A therapist friend of mine is surveying men and women in their eighties, curious about what it is that encourages some to continue living active, productive lives while others shrink into the dried sponge stage. He describes his research as “searching for the spark.”
He flatters me by citing my efforts to stay vital and relevant. Since I often feel more like a lump of burned out charcoal in the ashes of a Weber Grill rather than the spark that lights the fire, I want to answer the survey for myself. What keeps me going, revved up, refusing to give up.
I’m fast to come up with the essential answer: have a purpose for sticking around. But that’s just the title to the essay, superficial without the text that explores the complexities of living up to the objective.
For the precious few, the Mother Teresa saints, the Don Quixote illusionists, the rare man or women touched with genius, the purpose for hanging on is lofty: assistance for the poor; literacy for rural families; ending bigotry; peace in our time.
For some, the reason for getting out of bed is to make a tee time or cross off an item on the bucket list. Not exactly a higher purpose and invariably short term, as even the most insufferable narcissist ultimately learns that pate´ everyday quickly turns into chopped liver.
For most of us, the validating purpose blossoms when we dedicate ourselves to an undertaking that gives us meaning in the everyday flow of life.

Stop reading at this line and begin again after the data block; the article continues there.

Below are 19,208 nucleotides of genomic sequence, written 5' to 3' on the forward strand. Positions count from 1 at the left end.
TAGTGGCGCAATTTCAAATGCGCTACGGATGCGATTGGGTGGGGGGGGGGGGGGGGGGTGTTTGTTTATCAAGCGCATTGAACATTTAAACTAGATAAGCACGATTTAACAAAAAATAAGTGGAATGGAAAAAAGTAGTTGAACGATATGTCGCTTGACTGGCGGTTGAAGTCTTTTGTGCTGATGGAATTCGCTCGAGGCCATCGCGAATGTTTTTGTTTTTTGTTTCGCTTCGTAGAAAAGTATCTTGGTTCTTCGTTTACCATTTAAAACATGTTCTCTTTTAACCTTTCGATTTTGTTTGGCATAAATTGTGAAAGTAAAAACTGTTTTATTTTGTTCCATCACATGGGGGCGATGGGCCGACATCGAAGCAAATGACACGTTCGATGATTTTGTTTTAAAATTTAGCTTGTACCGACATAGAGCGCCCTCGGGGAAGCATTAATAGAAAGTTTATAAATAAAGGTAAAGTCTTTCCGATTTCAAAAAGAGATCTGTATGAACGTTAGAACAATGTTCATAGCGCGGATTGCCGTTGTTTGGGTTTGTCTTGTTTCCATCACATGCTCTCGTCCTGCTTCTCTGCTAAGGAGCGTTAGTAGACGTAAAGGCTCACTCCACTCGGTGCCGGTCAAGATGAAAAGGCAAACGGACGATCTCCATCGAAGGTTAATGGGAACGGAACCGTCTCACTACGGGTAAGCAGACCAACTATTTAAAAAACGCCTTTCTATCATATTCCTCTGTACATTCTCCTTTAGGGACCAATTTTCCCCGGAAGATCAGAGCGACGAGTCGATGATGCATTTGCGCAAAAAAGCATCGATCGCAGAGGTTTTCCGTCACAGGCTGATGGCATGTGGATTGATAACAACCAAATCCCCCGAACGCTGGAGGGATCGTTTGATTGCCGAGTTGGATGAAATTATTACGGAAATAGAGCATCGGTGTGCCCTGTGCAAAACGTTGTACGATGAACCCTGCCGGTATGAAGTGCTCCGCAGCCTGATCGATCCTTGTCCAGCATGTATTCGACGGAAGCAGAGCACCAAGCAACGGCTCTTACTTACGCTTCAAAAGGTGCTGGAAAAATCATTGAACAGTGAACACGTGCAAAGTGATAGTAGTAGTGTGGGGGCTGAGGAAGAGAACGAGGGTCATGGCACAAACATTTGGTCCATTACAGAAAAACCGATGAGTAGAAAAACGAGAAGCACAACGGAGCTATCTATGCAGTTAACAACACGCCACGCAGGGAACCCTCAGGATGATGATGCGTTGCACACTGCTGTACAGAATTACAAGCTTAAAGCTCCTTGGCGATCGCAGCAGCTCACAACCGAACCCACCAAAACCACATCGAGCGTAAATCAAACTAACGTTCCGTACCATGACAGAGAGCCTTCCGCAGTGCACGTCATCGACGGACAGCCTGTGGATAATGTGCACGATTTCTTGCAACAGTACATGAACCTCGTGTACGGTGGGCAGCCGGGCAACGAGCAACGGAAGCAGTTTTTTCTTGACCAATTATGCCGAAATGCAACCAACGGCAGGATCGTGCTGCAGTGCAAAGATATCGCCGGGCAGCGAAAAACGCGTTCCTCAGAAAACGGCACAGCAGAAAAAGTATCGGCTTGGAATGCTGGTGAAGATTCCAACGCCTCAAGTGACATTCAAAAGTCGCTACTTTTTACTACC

Simple enough, but when the everyday flow of life is comprised of pain in the hips, trouble remembering where you left your reading glasses and adult children still behaving like squabbling kids in a kindergarten sandbox, negativity seeps into the mindset. We begin to feel isolated from a society that is indifferent to us. We become narrow minded. Our ego operates with a tit for tat mentality, putting a sticker price on our good deeds.
The “spark” comes with the realization that it is not about getting something back, it is about service to others, giving selflessly, with the reward coming from personal satisfaction rather than applause for a performance.
The spark comes from the excitement of living full tilt despite the aches and the pain; from un-tethering our idealized versions of the past and living in the present ‘as is;’ from accepting the presence of a higher power as a spiritual force, as in having an ally with potent dynamism.
Accepting the presence of a higher power - what a relief it is for me to give up the idea that I am in control (cut away to God laughing). It frees me to put the wisdom I’ve accumulated to work; it gives me time to volunteer for worthy causes; to offer unconditional love without judgment; to be a mentor (my granddaughter and I at the art institute… can anything be better than that?).
I shout this truism as often as possible, ‘Senior Citizen’ does not have to be a synonym for old person! Being old is about chronology; being senior is about attitude. When we start making excuses for not leaving our comfort zone, that’s when we become old.
Apologies for making it sound easy. It’s not. But without what my therapist friend labels “the spark,” life becomes bleak. It does not have to be that way. We’re getting older, but we’re not dead yet!
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